If there's ever been proof of Charles Dickens' long-lasting influence upon film, the BFI's series of pre-1914 short films is it. Dating all the way back to 1901, cinema has been forever besotted by Dickens' work, from the author's grand sweeps across society to his small indoor scenes of poverty-stricken people keeping warm by expensive fires.
Oh yes, there've been a lot of Dickens movies over the years. It's a sign in itself that tonight's set of screenings is the second anthology of silent shorts put together by the BFI. Add that to the fact that A Christmas Carol appears frequently in both line-ups and you know what you get? Sick and tired of watching A flipping Christmas Carol.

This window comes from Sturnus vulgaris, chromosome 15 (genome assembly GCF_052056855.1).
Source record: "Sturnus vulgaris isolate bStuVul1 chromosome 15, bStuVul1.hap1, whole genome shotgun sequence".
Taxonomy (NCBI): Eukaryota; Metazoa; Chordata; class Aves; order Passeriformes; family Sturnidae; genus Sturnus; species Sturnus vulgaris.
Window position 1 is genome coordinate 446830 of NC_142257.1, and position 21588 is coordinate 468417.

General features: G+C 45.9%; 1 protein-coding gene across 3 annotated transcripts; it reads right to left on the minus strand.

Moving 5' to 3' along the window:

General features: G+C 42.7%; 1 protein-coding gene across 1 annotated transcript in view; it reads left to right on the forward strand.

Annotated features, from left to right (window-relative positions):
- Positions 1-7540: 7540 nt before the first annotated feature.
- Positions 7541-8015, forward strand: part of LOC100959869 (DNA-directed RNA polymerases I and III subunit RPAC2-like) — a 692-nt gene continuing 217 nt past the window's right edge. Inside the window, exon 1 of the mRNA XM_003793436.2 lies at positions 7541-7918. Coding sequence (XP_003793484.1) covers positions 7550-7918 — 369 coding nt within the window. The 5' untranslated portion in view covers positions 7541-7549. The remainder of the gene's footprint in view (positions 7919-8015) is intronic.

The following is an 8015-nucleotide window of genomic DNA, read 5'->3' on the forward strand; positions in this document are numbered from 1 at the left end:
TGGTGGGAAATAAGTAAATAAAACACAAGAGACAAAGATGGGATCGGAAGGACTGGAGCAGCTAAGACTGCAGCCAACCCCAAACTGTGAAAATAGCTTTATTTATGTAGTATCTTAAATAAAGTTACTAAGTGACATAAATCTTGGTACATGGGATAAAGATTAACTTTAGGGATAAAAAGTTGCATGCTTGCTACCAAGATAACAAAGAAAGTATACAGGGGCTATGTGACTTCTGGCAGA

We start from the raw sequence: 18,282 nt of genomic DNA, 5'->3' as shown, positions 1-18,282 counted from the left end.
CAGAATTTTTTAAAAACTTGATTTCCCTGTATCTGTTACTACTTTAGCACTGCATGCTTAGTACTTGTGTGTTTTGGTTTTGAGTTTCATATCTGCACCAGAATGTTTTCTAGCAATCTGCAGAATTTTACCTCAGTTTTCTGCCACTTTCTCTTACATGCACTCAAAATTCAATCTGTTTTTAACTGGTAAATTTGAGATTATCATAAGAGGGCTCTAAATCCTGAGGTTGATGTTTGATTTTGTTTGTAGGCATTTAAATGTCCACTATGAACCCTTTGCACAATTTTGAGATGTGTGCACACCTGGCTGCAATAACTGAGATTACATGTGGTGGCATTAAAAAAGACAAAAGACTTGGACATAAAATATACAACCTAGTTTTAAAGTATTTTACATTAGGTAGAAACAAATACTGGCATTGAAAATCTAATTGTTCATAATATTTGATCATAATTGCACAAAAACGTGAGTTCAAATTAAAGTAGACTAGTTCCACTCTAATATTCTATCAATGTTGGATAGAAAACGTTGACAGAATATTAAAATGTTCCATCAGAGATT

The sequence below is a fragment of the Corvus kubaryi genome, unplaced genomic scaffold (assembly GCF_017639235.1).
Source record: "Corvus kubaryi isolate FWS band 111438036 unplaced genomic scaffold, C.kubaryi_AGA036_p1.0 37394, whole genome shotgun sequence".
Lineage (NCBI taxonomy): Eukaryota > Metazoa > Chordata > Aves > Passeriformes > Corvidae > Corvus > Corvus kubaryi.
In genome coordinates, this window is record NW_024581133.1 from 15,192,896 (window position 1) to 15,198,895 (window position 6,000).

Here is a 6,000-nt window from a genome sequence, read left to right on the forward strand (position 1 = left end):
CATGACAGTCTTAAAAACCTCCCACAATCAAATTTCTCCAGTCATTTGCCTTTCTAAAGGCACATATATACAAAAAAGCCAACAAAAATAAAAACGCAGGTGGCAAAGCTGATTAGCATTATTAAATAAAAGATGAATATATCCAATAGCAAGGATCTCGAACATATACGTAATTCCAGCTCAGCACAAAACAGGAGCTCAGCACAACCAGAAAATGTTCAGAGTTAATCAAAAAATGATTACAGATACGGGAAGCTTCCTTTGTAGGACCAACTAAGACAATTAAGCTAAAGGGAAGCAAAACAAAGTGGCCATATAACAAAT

Fortunately, you also get fascinated by a compilation of old creations that you wouldn't see at any other point in your life. Chief of which is the newly discovered 1901 movie, The Death of Poor Joe, the oldest surviving Dickens film, which will be screened as part of tonight's event. (You can listen to Michael Eaton's discussion of the film's significance at the premiere here.)